John Barre Toelken (June 15, 1935 – November 9, 2018) was an American folklorist.

Barre Toelken was born in Enfield, Massachusetts, to parents John and Sylvia Toelken. The family later moved to Springfield. In 1952, .[1][2] The Department Of Agriculture influenced his decision to attend Utah State University the next year,[1][3] where he graduated with a bachelor's degree in English. Toelken completed a master's degree in English literature from the University of Washington, followed by a doctorate from the University of Oregon.[3] Toelken began his teaching career at the University of Oregon in 1966,[4][5] and returned to Utah State in 1985.[3] Toelken was known for his research into Navajo folklore, namely with the Yellowman family.[2] Decades later, Toelken destroyed most of the physical records originating from his work with the Yellowman family, choosing to leave a set of cassette tapes with members of the family, not within an archive.[2][6]

Over the course of his career, Toelken was president of the American Folklore Society from 1977 to 1978, and edited the Journal of American Folklore and Western Folklore. The American Folklore Society granted Toelken fellowship in 1981. He received four of the association's major awards: the Américo Paredes Prize and the Chicago Folklore Prize, both in 2007, followed by the Kenneth Goldstein Award for Lifetime Academic Leadership and the Lifetime Scholarly Achievement Award, in 2011 and 2016, respectively.[7][8] Toelken died in Logan, Utah, on November 9, 2018, aged 83.[2][8]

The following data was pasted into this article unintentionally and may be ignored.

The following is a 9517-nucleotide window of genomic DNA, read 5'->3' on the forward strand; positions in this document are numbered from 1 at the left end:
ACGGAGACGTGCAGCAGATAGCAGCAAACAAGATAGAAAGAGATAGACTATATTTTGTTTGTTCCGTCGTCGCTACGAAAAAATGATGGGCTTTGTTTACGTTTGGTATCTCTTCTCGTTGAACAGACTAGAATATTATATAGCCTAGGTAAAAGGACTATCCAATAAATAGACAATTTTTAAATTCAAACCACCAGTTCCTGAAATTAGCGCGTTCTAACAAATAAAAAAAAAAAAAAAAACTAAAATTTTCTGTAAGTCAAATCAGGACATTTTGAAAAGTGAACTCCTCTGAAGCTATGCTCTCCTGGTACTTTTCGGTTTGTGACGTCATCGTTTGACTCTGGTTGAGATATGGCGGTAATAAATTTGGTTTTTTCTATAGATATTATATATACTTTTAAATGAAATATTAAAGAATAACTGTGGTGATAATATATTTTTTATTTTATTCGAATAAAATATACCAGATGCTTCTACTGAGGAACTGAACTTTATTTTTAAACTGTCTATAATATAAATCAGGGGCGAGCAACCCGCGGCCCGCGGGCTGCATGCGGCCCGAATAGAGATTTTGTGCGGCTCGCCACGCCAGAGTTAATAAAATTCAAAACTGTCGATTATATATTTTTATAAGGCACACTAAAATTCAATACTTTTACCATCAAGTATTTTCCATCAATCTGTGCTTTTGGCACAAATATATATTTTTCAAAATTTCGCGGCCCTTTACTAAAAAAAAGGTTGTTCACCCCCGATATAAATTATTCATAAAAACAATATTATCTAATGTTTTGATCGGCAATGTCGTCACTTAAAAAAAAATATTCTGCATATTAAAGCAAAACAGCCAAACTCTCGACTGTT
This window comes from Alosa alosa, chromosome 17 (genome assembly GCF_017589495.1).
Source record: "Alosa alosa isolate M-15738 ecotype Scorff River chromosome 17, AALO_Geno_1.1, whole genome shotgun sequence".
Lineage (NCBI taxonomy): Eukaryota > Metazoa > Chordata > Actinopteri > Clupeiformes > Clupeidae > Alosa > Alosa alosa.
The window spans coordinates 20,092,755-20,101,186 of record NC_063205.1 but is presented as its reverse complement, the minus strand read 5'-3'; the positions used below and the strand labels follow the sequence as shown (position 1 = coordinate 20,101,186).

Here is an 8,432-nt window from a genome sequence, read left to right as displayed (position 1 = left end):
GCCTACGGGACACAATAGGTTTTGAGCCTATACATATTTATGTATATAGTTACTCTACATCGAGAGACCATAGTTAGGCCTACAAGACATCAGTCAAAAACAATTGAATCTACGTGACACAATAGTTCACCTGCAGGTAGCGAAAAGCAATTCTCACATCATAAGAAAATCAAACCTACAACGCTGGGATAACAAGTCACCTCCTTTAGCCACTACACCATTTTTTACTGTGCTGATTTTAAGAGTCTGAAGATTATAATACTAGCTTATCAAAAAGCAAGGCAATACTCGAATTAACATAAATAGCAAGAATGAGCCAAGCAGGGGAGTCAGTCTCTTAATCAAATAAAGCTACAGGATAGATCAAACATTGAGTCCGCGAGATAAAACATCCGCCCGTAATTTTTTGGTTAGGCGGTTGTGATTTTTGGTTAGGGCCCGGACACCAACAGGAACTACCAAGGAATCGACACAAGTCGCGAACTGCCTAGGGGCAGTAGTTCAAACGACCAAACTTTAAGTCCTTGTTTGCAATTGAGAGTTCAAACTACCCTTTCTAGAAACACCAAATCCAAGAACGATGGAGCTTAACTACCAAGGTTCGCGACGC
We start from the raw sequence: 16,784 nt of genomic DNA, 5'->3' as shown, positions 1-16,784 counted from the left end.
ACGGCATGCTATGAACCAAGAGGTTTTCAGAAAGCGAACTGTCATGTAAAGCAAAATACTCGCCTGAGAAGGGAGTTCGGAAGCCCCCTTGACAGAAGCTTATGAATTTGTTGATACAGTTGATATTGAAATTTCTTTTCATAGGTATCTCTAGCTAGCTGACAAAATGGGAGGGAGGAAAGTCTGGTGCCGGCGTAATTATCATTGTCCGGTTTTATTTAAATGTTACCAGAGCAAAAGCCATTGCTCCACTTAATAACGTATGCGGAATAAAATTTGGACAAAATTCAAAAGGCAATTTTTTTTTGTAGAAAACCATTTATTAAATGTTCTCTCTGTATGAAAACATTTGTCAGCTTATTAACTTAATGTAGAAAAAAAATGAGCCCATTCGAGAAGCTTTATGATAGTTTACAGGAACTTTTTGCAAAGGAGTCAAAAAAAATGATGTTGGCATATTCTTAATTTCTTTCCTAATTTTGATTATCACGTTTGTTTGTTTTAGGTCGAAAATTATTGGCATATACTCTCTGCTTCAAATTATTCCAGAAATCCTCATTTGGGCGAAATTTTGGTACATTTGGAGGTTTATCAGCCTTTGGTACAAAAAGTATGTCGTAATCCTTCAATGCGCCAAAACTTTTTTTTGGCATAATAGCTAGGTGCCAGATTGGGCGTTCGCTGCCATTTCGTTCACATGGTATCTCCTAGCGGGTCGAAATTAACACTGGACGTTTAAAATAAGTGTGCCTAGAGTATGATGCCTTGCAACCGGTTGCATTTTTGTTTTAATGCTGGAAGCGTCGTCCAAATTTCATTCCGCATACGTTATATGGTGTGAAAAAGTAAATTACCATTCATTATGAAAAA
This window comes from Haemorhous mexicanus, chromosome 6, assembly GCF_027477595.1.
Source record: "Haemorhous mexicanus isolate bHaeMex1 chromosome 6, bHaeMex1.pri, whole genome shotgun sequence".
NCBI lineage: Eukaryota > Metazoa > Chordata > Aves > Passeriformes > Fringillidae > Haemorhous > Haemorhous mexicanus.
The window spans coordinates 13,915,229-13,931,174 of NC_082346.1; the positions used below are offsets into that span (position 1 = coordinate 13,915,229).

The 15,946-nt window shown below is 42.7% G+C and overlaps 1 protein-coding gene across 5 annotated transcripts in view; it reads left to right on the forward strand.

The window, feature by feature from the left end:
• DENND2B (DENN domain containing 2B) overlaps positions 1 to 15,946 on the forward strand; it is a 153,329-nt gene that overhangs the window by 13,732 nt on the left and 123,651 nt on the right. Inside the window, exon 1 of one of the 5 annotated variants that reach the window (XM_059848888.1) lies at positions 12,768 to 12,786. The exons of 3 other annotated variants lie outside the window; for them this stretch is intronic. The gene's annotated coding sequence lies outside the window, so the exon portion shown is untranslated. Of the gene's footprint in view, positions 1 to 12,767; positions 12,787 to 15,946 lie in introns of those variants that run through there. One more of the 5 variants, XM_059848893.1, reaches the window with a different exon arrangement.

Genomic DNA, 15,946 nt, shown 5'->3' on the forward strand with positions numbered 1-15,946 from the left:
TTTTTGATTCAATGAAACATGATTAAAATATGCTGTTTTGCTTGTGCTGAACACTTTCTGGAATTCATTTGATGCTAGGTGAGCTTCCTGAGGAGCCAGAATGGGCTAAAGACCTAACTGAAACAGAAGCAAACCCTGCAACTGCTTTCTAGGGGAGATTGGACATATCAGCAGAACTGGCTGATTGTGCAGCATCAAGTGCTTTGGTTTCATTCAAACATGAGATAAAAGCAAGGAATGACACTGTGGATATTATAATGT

ReferencesEdit

  1. ^ a b Irwin, Matthew. "Barre Toelken: Folklorist of Culture and Performance". Retrieved November 21, 2018.
  2. ^ a b c d "Barre Toelken, Renowned Folklorist and Beloved Professor, Dies at Age 83". Utah State University. November 15, 2018. Retrieved November 21, 2018.
  3. ^ a b c "Barre Toelken Papers, 1960-2003". Orbis Cascade Alliance. Retrieved November 21, 2018.
  4. ^ Toelken, Kazuko; Spooner, Michael (November 20, 2018). "J. Barre Toelken". The Herald Journal. Retrieved November 21, 2018.
  5. ^ Toelken, Barre; Wilson, William A.; Lloyd, Barbara (October 14, 2004). A Conversation with Barre Toelken and William A. (Bert) Wilson. Retrieved November 21, 2018.
  6. ^ Toelken, Barre (1998). "The Yellowman tapes". Journal of American Folklore: 381–391. doi:10.2307/541046. JSTOR 541046. Retrieved November 21, 2018.
  7. ^ Opsahl, Kevin (October 29, 2016). "'Connections with each other': Barre Toelken receives folklore lifetime achievement award". The Herald Journal. Retrieved November 21, 2018.
  8. ^ a b McGriff, Meredith (November 12, 2018). "Barre Toelken (1935 - 2018)". American Folklore Society. Retrieved November 21, 2018.